Monday 14 May 2018

Floral party in the back Concord

This is my latest version of the Cashmerette Concord tee. I've lost count, but I've made this pattern at least a dozen times. Not bad, considering I was firmly in camp 'why sew a t-shirt if you can just as well buy one' for decades.

One of the many things I like about sewing is the planning stage. The hunt for the right fabric, deciding on a colour, finding notions and adding little details. Step by step the project that only existed in your head comes alive, resulting in a one of kind garment. For years I believed this approach was only worthwhile for special projects. Coats, evening wear, jackets. But once I started making t-shirts I was amazed by the number of design choices you could make for such a simple top.
All Concord tees I've made have different necklines, lengths, and sleeves. I know find that picking fabric for something I know I will wear till it's worn out is even more fun than selecting fabric for a seldom worn special occasion dress. Long story short: once I started making my tees I've never looked back.

The fabric for my umpteenth Concord tee is a rayon jersey from TST stoffen, a Dutch online fabric shop. It has a lovely drape so I wanted to make a flared swing top, just like the blue one I made last year. I kept the sleeves at elbow length because it turned out that's what gets the most wear during our rather unpredictable summers.

Because the blue top is still going strong I didn't want to make an exact copy and I used every last bit of the leftovers to create ties for the back. When mr Foxgloves first  saw my tee he said: 'Oh, nice.' And when I turned around he said: 'Oh! That's really, really nice!' So I guess the ties do indeed add a little interest.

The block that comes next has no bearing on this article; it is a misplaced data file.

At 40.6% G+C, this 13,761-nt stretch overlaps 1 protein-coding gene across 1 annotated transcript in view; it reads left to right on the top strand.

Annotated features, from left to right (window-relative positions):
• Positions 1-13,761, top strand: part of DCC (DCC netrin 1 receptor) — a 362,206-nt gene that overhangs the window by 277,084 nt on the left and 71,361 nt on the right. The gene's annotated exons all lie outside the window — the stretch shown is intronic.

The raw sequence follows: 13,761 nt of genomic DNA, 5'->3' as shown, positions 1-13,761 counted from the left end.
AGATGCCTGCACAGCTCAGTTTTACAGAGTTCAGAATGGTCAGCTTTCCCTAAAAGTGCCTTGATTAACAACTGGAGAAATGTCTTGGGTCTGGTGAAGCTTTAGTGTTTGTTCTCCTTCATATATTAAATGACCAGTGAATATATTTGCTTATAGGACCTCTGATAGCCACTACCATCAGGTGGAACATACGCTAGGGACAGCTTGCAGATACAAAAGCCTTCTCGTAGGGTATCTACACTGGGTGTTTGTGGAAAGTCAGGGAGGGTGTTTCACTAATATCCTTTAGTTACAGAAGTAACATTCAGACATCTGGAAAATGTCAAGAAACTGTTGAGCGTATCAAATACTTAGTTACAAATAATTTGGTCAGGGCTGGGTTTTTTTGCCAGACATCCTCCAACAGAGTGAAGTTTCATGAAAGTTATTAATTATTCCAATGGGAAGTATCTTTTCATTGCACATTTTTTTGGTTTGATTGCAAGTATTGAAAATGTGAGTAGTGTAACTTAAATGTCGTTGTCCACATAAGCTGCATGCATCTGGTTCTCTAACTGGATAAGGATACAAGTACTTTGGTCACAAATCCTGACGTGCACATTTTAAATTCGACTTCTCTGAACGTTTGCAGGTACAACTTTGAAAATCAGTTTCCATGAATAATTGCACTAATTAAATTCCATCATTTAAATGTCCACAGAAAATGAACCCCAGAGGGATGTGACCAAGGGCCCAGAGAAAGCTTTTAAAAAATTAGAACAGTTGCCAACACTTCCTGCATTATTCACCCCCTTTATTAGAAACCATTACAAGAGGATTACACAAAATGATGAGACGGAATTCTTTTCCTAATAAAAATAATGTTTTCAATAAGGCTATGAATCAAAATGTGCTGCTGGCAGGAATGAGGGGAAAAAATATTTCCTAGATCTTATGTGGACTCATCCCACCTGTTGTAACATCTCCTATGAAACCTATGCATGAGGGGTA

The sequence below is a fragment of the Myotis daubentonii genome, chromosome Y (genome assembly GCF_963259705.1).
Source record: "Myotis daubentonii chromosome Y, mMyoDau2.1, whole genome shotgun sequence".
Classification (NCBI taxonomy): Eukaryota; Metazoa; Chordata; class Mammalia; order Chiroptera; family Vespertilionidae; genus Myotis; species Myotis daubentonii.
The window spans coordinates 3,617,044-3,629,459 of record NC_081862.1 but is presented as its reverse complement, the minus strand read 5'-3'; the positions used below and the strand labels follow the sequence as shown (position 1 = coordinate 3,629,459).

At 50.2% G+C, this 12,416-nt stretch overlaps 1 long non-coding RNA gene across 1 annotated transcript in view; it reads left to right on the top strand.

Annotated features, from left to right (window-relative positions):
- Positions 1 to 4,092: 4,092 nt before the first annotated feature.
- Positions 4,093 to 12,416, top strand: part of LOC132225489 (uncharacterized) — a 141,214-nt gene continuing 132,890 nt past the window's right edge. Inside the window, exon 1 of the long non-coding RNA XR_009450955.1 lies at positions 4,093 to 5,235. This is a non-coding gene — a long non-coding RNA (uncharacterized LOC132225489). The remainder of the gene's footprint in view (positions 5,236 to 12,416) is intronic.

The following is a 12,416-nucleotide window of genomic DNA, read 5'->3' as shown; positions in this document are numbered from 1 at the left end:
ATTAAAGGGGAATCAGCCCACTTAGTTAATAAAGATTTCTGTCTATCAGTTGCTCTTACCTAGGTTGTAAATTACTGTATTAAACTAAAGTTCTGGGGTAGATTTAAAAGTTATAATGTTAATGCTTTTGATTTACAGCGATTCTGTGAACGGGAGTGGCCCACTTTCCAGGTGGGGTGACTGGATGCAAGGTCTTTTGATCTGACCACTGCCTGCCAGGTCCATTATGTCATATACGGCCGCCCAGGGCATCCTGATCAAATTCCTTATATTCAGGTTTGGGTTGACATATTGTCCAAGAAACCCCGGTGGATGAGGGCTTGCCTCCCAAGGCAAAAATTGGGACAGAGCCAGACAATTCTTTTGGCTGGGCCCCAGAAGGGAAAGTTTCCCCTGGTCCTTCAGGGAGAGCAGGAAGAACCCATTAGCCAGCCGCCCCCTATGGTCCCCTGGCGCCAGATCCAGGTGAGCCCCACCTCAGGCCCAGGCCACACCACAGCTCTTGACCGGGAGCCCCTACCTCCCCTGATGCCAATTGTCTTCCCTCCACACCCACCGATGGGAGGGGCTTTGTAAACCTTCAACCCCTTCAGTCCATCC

There's nothing more to tell that I haven't discussed previously when it comes to this curve friendly pattern that comes in cup sizes and has become a true wardrobe staple for me.

So I'll end with a few more pictures of the shirt taken out in the wild during a trip to Germany last week, starting with the obligatory Schnitzel und Bier moment.

That's the first of summer holiday sewing done.
Till next time!

Sunday 13 May 2018

Review Knipmode June 2018

Just a quick post for those of you interested in the contents of the Knipmode 6/2018 magazine.

Pattern overview Knipmode 6/2018

The emphasis is on dresses. Many different styles and lengths, and, apart from a few exceptions, all necklines look very modest. Peter Pan collars, fully buttoned up shirt dresses and neck ties. No halter necks or strapless dresses for the beach, but if you're looking for an office approved summer dress there may be something in here.

Dress 5 on the left doesn't exactly look like a summer dress to me, the autumn vibe we've seen in all spring Knipmode magazines this year is continuing. And so demure. Is that a fashion trend?
Dress 15 (middle) is a combination of tunic 14 and skirt 16. Looks like separates, but the pieces are sewn together and have a long zipper at center back. Not sure why you would want to do that as those individual pieces would be much more versatile. (In the picture below you see the tunic on the left and the skirt on the right)

These garments are all part of a mix & match holiday wardrobe. The pants are a repeat of the same shapeless variety we've seen in previous magazines and I've seen better versions of a cold shoulder dress. But the cropped jeans jacket looks good, either paired with shorts or over a dress or jumpsuit on a chilly night. 

Mix & match holiday capsule

Although it's not my usual style there is something about this month's designer dress (23) that makes me want to sew it immediately. With a v-neck perhaps.

These linen trousers (7) are also on my to-sew list. It's a simple pattern with a v-shaped yoke at the front, slash pockets and a side seam zipper. Not too many details so the focus will be fully on perfectioning the fit.

All in all I'll rate this issue as a useful one. The longer I look at it, the more I like it.

Happy sewing everyone!

Disclaimer: this review contains no affiliate links. I paid for my copy and all opinions are my own. Photocredits: Knipmode. All pdf and paper patterns can be found at the Knipmode shop